For centuries the ancient Roman monuments were regarded as an endless source of marbles and other stones which could be used for the decoration of churches and palaces, but in the second half of the XVIIth century this source started to dry up. Bernini did not want to use ancient columns of different size and colour for the decoration of S. Andrea, so he used a stone from a quarry at Cottanello, near Casperia in the Apennines. The quarry was exploited in antiquity, but it was abandoned until the 1640s when it was reactivated. Cottanello columns were placed at the sides of the Monument to Pope Alexander VII, another work by Bernini.
Bernini used four large cottanello columns to act as a screen between the elliptical shape of the interior and the apse with the main altar. The apse receives light from a small dome which is not visible unless one moves very near the altar. Yet the decoration of its lantern was by no means careless. Bernini regarded S. Andrea al Quirinale as his finest work, where he was able to express his talent to its full extent. All along his career he had successfully managed to be highly rewarded, but he did not want to be paid for his personal contribution to the design of S. Andrea al Quirinale.
Interior details: (above) capital with a dove, the heraldic symbol of the Pamphilj; (below) ceiling of the chapel dedicated to St. Stanislaus Kostka. Angels by Francesco Galli; fresco by Giovanni Odazzi
St. Stanislaus Kostka was canonized in 1726 and the decoration of his chapel was completed shortly after. He was a Jesuit novice at S. Andrea for ten months before his death at the age of eighteen in 1568. He came from Poland and he joined the Order against the will of his family.
The building where he lived does not exist any longer, but visitors can see some rooms with works of art and relics related to his stay in Rome.
Gravestone of two cardinals of the Spinola family (other cardinals of this family were buried at S. Salvatore alle Coppelle)
Bernini designed many large funerary monuments, but he did not want them at S. Andrea because they would have damaged the architectural lines of the building. That ban did not apply to the floor which houses some elaborate gravestones.
Cardinal Giulio Spinola belonged to a very rich and influential Genoese family. He died while he was attending the conclave of 1691 in nearby Palazzo del Quirinale and he was buried at S. Andrea where in 1719 Cardinal Giambattista Spinola iuniore was also buried (there have been thirteen Spinola cardinals).
The gravestone is a mix of two mosaic techniques: the putti and the Virtue holding a cornucopia are made up of small pieces, similar to a Roman floor mosaic (see houses at Pompeii), whereas the coat of arms of the Spinola and the overall frame are an opus sectile work, which is formed by carefully chosen marble pieces of some size (see a detail of an opus sectile hall found at Ostia). You may wish to see an elaborate 1690 marble inlay gravestone at Monreale in Sicily.
Sacristy: (left) overall view; (right) lavabo
The same level of refinement characterizes the sacristy that was completed in 1670 under the supervision of Bernini. Ad maiorem Dei gloriam (For the greater glory of God) was a motto of St. Ignatius of Loyola, the founder of the Jesuit Order. It was eventually used to justify the lavish decoration of the Jesuit churches, in contrast with the views of other orders (e.g. the Franciscans). At S. Andrea the novices could see the implementation of the motto in all parts of the building, including those having a merely practical purpose.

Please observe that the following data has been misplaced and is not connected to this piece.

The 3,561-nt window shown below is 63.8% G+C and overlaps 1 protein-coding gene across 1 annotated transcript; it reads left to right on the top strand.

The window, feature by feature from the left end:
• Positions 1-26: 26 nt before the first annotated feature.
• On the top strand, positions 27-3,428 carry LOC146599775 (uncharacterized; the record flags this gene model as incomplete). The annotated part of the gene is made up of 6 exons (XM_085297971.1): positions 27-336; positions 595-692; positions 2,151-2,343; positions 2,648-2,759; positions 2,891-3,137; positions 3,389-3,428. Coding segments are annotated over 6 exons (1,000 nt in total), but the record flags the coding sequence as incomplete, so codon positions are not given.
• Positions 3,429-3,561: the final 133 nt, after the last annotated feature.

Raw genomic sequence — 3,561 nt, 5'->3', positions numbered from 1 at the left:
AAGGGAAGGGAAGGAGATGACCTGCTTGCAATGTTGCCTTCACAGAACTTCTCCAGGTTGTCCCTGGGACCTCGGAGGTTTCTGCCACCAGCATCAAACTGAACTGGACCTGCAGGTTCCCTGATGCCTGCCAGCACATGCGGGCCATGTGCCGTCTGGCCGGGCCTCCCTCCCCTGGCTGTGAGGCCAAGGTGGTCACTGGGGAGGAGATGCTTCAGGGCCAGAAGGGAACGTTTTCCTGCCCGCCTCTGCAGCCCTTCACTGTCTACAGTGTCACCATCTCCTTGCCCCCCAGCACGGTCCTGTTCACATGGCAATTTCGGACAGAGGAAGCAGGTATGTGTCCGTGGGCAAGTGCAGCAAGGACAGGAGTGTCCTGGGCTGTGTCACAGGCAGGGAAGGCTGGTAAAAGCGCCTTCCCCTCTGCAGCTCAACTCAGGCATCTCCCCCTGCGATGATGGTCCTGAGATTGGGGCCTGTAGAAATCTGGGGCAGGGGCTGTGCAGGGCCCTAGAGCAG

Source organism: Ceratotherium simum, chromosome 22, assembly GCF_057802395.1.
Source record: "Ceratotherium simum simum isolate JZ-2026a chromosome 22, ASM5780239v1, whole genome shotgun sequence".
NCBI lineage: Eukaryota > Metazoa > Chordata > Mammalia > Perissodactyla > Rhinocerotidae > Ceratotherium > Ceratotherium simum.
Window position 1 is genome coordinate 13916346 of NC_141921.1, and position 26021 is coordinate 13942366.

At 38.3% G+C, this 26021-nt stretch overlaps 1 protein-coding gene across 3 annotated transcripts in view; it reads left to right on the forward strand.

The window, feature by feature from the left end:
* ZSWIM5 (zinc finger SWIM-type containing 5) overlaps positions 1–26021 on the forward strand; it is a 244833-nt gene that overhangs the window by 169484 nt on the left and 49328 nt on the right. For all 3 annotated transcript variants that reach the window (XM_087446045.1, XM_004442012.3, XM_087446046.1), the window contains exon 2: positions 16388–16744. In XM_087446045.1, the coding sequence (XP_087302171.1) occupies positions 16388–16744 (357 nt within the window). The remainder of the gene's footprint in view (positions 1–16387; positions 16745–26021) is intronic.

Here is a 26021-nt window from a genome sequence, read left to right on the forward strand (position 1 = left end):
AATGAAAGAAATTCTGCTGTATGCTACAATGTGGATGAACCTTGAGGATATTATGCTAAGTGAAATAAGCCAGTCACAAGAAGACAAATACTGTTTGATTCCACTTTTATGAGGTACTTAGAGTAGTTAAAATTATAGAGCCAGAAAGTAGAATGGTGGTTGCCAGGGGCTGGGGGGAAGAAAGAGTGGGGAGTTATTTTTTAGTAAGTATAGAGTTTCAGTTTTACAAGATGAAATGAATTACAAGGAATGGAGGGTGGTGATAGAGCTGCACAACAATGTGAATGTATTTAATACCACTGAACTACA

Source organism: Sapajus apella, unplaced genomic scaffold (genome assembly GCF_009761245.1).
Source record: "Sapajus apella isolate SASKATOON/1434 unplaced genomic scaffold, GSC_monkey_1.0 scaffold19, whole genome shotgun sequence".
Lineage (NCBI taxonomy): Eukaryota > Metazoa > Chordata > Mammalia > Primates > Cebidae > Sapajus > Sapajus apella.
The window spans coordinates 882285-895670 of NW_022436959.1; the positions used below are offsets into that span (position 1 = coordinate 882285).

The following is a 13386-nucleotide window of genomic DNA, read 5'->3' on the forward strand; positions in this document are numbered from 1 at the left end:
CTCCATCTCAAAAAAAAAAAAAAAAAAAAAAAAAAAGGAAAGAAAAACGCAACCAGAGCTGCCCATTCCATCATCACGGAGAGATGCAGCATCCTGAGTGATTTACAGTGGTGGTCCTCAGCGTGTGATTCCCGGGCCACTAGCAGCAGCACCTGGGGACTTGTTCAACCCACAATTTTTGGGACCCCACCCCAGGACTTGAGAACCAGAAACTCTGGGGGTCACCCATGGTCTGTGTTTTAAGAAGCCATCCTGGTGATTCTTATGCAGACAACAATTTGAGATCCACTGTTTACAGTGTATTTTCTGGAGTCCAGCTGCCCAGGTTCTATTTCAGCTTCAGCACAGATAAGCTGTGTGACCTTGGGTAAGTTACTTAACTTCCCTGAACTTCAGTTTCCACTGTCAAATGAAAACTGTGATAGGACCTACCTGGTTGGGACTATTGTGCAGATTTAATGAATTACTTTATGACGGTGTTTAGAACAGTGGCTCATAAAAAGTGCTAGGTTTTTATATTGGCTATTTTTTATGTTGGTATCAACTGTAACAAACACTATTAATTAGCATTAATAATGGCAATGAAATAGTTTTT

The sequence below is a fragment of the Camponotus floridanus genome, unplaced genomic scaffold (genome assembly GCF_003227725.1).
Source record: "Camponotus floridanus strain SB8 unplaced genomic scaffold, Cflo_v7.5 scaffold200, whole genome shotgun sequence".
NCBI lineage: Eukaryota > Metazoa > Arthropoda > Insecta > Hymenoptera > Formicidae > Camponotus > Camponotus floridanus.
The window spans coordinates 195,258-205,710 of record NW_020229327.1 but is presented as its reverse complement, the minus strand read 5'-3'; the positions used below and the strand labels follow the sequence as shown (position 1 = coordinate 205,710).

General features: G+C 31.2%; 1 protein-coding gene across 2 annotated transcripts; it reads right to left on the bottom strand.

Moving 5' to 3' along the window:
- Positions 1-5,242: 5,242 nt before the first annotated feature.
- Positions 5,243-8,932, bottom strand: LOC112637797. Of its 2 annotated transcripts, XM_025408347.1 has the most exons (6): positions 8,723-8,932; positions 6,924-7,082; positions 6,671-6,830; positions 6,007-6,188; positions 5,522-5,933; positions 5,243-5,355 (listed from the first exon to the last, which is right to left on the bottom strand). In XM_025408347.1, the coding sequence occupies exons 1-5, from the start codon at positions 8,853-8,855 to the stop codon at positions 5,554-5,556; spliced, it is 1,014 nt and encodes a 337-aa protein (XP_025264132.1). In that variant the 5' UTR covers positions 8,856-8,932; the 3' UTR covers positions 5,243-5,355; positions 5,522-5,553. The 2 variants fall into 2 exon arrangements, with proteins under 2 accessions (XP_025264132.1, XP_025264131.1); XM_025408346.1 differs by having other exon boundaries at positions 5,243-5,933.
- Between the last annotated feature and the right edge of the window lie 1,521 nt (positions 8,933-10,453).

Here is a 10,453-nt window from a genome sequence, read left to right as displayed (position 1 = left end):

Sacristy: Glory of St. Andrew by Jean de la Borde, a French painter from Bourgogne
Francesco Borromini, Bernini's rival, designed S. Carlo alle Quattro Fontane, a church only yards away from S. Andrea along Strada Pia, so it is easy to compare the styles of the two leading architects of their time.
S. Andrea al Quirinale was neglected by most XVIIIth and XIXth centuries foreign travellers, but when they visited it they could not avoid being impressed by its interior.
I have long ago exhausted all my capacity of admiration for splendid interiors of churches; but methinks this little, little temple (it is not more than fifty or sixty feet across) has a more perfect and gem-like beauty than any other. Its shape is oval, with an oval dome, and above that another little dome, both of which are magnificently frescoed. Around the base of the larger dome is wreathed a flight of angels, and the smaller and upper one is encircled by a garland of cherubs - cherub and angel all of pure white marble (!). The oval centre of the church is walled round with precious and lustrous marble, of a red-veined variety, interspersed with columns and pilasters of white; and there are arches, opening through this rich wall, forming chapels, which the architect seems to have striven hard to make even more gorgeous than the main body of the church. The pavement is one star of various tinted marble.
Nathaniel Hawthorne - French and Italian Note-Books - February 1858
((left) Monumento a Carlo Alberto by Raffaello Romanelli (1900); (right) detail of the horse
"Italian Hamlet" is a famous appellation by the Italian poet GiosuŔ Carducci for Charles Albert, King of Sardinia; the king, although supporting constitutional reforms and the cause for Italian Unity had often shown an irresolute conduct, which eventually alienated him from the sympathy of many patriots. He redeemed himself during the First Italian War of Independence in 1848-1849; perhaps because he was still regarded as a controversial figure, the monument to him was placed in the new gardens near Palazzo del Quirinale, a rather unfrequented location.
Next plate in Book 7: S. Carlo ai Catinari.
Next step in Day 2 itinerary: Chiesa e Monastero di S. Susanna.
Next step in your tour of Rione Monti: Chiesa e Monastero di S. Carlo alle Quattro Fontane.
Excerpts from Giuseppe Vasi 1761 Itinerary related to this page:
Dal Principe D. Camillo Panfili fu eretta questa chiesa l'an. 1678. col disegno del Cav. Bernino, il quale in poco
sito fece prova del suo talento. Ella Ŕ di figura ovale ornata tutta di preziosi marmi, stucchi dorati, e pitture insigni. Il
quadro di s. Francesco Saverio nella prima cappella a destra Ŕ opera del Baciccio; il Cristo morto e i laterali in quella,
che siegue, sono di Giacinto Brandi; quello nell'altare maggiore Ŕ di Guglielmo Borgognone, e la statua di s. Andrea,
che sta in alto, di Antonio Raggi. La cappella, che siegue, merita particolare osservazione per li marmi, ed altri
ornamenti, che la compongono. Il s. Stanislao colla ss. Vergine Ŕ insigne pittura di Carlo Maratta, i laterali per˛ sono
del Cav. Mazzanti, e sotto l'altare si custodisce il corpo del santo Novizio entro una preziosa urna di lapislazzoli, e
metalli dorati; il s. Ignazio nell' ultima cappella Ŕ di Ciro Ferri, e i laterali del detto Cav. Mazzanti.